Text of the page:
New data evaluating the treatment effect of aducanumab-avwa demonstrated a positive correlation between plasma p-tau reduction and less cognitive and functional decline in Alzheimer disease.

An independent lab conducted a prespecified analysis of approximately 7000 plasma samples from more than 1800 patients in the phase 3 EMERGE ( Identifier: NCT02484547) and ENGAGE ( Identifier: NCT02477800) trials. Findings from both studies showed that treatment with aducanumab-avwa resulted in significant reductions in plasma p-tau181 in a dose- and time-dependent manner compared with placebo.

In the EMERGE trial, patients treated with aducanumab-avwa high-dose achieved a 13% reduction in p-tau from baseline compared with an 8% increase for placebo (P <.001). In the ENGAGE trial, patients treated with aducanumab-avwa high-dose achieved a 16% reduction in p-tau from baseline compared with a 9% increase for placebo (P <.001).

In both studies, there was a positive correlation between plasma p-tau181 reduction and less clinical decline in all 4 clinical outcome measures. The following are the correlation values across these outcome measures for EMERGE and ENGAGE, respectively:

  • Clinical Dementia Rating Sum of Boxes Score (CDR-SB): R =0.11 (P =.0166) and R =0.14 (P =.0005);
  • Mini-Mental State Examination (MMSE): R = -0.21 (P <.0001) and R =-0.15 (P =.0002);
  • Alzheimer Disease Assessment Scale–Cognitive Subscale (ADAS-Cog 13): R =0.17 (P =.0001) and R =0.15 (P =.0002);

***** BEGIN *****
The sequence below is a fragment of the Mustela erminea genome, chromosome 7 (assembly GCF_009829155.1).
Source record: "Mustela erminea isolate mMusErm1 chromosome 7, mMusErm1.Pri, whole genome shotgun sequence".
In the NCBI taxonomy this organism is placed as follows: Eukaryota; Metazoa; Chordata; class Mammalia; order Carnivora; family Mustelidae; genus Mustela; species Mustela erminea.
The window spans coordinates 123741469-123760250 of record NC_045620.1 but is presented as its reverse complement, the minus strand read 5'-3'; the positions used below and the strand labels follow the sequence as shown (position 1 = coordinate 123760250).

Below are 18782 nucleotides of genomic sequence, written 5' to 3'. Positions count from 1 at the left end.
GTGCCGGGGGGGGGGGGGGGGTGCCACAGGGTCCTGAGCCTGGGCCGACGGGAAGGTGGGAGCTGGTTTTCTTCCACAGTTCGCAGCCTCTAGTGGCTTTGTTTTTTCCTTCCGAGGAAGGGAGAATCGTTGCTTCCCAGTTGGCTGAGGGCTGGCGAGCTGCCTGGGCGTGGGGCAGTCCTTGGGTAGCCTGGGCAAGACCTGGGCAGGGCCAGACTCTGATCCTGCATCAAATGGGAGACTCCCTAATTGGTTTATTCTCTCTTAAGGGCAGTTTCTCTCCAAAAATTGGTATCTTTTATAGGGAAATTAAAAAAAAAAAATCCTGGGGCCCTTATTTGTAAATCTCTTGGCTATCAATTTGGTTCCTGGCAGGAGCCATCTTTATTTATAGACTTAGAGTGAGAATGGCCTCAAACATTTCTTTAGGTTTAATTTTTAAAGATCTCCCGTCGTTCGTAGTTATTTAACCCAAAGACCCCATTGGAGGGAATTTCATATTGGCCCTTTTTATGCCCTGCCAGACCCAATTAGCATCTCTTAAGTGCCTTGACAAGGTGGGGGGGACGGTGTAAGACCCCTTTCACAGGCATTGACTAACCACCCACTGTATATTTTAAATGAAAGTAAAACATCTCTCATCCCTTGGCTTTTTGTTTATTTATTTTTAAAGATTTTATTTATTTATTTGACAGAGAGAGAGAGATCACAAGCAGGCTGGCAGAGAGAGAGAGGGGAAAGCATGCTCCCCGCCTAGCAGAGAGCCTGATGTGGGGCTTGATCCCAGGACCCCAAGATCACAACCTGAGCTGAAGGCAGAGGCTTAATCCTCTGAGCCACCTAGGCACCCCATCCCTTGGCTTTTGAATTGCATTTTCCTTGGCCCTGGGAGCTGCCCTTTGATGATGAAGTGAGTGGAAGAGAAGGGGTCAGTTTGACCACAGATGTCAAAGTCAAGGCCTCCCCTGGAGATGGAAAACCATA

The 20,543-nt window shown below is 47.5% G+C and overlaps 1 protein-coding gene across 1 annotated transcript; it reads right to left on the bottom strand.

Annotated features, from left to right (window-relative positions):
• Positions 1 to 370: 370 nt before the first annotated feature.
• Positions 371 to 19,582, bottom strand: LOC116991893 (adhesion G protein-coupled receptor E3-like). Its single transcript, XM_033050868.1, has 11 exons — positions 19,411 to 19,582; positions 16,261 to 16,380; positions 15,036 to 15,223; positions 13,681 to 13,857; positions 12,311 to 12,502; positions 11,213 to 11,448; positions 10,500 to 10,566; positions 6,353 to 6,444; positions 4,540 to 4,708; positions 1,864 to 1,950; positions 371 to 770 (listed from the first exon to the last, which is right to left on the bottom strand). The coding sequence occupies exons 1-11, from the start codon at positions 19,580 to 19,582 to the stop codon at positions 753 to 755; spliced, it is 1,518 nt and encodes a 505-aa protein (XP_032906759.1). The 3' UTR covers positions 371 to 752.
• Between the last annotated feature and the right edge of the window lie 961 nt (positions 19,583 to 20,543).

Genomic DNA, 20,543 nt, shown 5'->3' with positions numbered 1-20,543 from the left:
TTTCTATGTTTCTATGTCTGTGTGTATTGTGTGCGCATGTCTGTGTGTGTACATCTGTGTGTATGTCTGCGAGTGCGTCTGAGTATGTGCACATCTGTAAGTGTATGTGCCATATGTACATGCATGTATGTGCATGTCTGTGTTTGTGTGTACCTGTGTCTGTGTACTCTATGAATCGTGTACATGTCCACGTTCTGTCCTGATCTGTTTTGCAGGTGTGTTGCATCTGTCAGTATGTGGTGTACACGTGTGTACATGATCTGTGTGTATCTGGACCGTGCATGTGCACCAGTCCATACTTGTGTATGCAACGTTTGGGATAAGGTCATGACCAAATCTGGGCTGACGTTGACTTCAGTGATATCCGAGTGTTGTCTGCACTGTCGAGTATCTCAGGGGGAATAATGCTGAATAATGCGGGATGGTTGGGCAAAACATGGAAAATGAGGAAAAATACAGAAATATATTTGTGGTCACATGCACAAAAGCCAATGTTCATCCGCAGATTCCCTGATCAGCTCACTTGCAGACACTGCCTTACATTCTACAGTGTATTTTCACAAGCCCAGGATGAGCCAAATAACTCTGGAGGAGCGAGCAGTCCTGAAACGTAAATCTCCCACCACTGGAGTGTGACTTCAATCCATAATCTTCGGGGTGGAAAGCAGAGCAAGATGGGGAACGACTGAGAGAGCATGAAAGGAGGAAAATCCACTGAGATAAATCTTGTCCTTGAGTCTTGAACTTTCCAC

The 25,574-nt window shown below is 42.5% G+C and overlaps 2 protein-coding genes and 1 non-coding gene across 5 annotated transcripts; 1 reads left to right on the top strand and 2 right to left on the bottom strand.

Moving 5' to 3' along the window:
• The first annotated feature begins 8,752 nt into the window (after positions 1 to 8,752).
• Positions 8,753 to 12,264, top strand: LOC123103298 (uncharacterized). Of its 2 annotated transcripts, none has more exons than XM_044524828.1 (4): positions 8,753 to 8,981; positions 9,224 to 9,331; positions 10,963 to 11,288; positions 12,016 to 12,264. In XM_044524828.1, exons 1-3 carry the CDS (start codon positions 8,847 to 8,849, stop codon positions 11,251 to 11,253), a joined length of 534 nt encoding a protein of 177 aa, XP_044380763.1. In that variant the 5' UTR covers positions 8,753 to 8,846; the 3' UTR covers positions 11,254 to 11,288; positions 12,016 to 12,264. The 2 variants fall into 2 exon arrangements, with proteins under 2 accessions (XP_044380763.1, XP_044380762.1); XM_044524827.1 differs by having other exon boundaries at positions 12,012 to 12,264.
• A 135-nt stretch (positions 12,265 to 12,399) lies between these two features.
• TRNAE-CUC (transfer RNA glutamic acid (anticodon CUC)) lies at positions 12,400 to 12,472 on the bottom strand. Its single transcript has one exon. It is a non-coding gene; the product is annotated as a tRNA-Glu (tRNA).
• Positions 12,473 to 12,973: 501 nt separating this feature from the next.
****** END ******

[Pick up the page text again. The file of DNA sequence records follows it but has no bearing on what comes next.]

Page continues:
• Alzheimer Disease Cooperative Study/Activities of Daily Living scale adapted for MCI (ADCS-ADL-MCI): R =-0.12 (P =.0086) and R =-0.14 (P =.0010);
  • A positive correlation was observed between changes in plasma p-tau181 and amyloid beta positron emission tomography (PET) standardized uptake value ratio: R =0.38 (P <.0001) and R =0.42 (P <.0001).

“These data not only show an important link between the ability of [aducanumab-avwa] to clear amyloid beta plaque and reduce plasma p-tau levels, but also significantly correlate those reductions with slowing cognitive decline,” said Oskar Hansson, MD, PhD, Professor of Neurology at Lund University and Skåne University Hospital, Sweden, who led the oral late-breaker presentation at the Clinical Trials on Alzheimer’s Disease conference. “Having research from nearly two thousand patients provides invaluable insights into the dynamics of the interconnected pathologies within this complex disease.”

Biogen also shared data from its phase 3b EMBARK study ( Identifier: NCT04241068), which evaluated the effects of reinitiating treatment with aducanumab-avwa in patients with Alzheimer disease who discontinued aducanumab-avwa for an extended period of time (average length: 1.7 years). Results showed that the high-dose group maintained amyloid beta plaque reductions during the treatment gap period compared with the placebo group. The Company did note that the study had several limitations and further investigation was needed to better understand the impact of discontinuation from anti-amyloid treatment.

In June 2021, the Food and Drug Administration (FDA) granted accelerated approval to aducanumab-avwa (marketed under the brand name Aduhelm) for the treatment of Alzheimer disease. Aducanumab-avwa is a human monoclonal antibody that is derived from a de-identified library of B cells collected from healthy elderly subjects with no signs of cognitive impairment or cognitively impaired elderly subjects with unusually slow cognitive decline. The treatment, which is administered as a monthly intravenous infusion (every 4 weeks and at least 21 days apart), binds to aggregated β-amyloid and promotes removal of amyloid from the brain.


New phase 3 data show positive correlation between Aduhelm™ treatment effect on biomarkers and reduction in clinical decline in Alzheimer’s disease. News release. Biogen Inc and Eisai Co., Ltd. Accessed November 12, 2021.